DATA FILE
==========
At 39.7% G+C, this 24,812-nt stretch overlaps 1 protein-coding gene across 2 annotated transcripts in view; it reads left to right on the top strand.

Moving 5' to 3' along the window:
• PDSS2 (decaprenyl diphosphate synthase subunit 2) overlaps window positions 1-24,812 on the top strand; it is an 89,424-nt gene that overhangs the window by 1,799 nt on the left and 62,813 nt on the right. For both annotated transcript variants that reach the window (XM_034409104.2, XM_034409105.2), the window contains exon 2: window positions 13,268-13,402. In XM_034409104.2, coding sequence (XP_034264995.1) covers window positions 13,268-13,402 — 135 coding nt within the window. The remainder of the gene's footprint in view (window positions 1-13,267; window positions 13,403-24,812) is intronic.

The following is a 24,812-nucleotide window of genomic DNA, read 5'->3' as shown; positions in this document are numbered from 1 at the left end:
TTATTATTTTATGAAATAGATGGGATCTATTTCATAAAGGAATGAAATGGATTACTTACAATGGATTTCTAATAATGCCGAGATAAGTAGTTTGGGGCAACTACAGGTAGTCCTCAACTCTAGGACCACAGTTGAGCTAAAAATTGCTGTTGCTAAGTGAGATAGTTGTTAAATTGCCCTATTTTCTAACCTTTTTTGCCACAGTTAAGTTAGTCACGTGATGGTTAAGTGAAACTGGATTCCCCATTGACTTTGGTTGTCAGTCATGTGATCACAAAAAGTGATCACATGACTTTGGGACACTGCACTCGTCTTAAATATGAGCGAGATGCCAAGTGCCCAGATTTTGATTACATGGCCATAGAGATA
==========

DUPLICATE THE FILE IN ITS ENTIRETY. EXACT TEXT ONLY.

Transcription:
At 39.7% G+C, this 24,812-nt stretch overlaps 1 protein-coding gene across 2 annotated transcripts in view; it reads left to right on the top strand.

Moving 5' to 3' along the window:
• PDSS2 (decaprenyl diphosphate synthase subunit 2) overlaps window positions 1-24,812 on the top strand; it is an 89,424-nt gene that overhangs the window by 1,799 nt on the left and 62,813 nt on the right. For both annotated transcript variants that reach the window (XM_034409104.2, XM_034409105.2), the window contains exon 2: window positions 13,268-13,402. In XM_034409104.2, coding sequence (XP_034264995.1) covers window positions 13,268-13,402 — 135 coding nt within the window. The remainder of the gene's footprint in view (window positions 1-13,267; window positions 13,403-24,812) is intronic.

The following is a 24,812-nucleotide window of genomic DNA, read 5'->3' as shown; positions in this document are numbered from 1 at the left end:
TTATTATTTTATGAAATAGATGGGATCTATTTCATAAAGGAATGAAATGGATTACTTACAATGGATTTCTAATAATGCCGAGATAAGTAGTTTGGGGCAACTACAGGTAGTCCTCAACTCTAGGACCACAGTTGAGCTAAAAATTGCTGTTGCTAAGTGAGATAGTTGTTAAATTGCCCTATTTTCTAACCTTTTTTGCCACAGTTAAGTTAGTCACGTGATGGTTAAGTGAAACTGGATTCCCCATTGACTTTGGTTGTCAGTCATGTGATCACAAAAAGTGATCACATGACTTTGGGACACTGCACTCGTCTTAAATATGAGCGAGATGCCAAGTGCCCAGATTTTGATTACATGGCCATAGAGATA